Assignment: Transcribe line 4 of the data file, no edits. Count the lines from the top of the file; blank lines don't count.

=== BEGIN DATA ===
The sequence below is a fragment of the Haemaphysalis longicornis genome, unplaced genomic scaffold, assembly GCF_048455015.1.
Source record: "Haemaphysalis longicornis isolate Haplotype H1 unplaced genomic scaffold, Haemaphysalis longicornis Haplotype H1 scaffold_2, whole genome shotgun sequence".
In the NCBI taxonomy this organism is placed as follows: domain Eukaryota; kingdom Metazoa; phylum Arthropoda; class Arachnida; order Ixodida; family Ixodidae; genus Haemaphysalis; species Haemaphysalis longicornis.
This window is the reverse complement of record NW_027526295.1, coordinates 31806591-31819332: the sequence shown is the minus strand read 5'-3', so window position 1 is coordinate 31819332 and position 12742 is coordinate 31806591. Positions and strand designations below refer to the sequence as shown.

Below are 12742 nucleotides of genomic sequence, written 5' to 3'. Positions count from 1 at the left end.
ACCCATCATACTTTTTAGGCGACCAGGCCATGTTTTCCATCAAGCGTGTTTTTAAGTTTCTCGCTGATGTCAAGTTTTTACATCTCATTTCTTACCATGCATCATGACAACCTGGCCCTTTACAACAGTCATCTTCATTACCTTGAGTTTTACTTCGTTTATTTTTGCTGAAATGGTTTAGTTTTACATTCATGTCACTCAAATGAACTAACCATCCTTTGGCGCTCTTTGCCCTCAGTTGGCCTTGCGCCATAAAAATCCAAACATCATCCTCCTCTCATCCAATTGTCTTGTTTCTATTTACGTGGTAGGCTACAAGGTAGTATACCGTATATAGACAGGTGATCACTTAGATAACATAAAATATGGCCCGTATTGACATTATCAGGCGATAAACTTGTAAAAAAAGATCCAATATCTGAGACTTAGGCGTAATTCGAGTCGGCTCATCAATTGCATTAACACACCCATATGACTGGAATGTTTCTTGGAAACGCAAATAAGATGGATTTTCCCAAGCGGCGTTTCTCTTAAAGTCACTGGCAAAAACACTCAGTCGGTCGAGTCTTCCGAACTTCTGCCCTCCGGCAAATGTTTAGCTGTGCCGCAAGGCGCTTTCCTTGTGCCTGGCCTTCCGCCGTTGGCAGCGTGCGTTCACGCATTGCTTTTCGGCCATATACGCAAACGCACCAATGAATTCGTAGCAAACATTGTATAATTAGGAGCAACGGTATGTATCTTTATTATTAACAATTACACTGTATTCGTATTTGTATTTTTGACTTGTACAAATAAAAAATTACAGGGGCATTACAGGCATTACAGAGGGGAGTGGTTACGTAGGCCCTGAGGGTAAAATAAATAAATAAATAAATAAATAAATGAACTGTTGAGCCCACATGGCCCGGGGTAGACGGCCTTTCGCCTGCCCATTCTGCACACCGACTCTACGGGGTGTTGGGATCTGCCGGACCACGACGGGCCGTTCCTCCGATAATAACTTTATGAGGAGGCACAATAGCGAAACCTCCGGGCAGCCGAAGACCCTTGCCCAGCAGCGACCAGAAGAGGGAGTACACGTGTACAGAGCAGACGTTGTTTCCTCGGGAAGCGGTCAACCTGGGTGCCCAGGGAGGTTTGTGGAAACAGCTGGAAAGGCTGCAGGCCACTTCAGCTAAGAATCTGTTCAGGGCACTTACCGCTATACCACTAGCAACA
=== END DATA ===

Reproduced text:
This window is the reverse complement of record NW_027526295.1, coordinates 31806591-31819332: the sequence shown is the minus strand read 5'-3', so window position 1 is coordinate 31819332 and position 12742 is coordinate 31806591. Positions and strand designations below refer to the sequence as shown.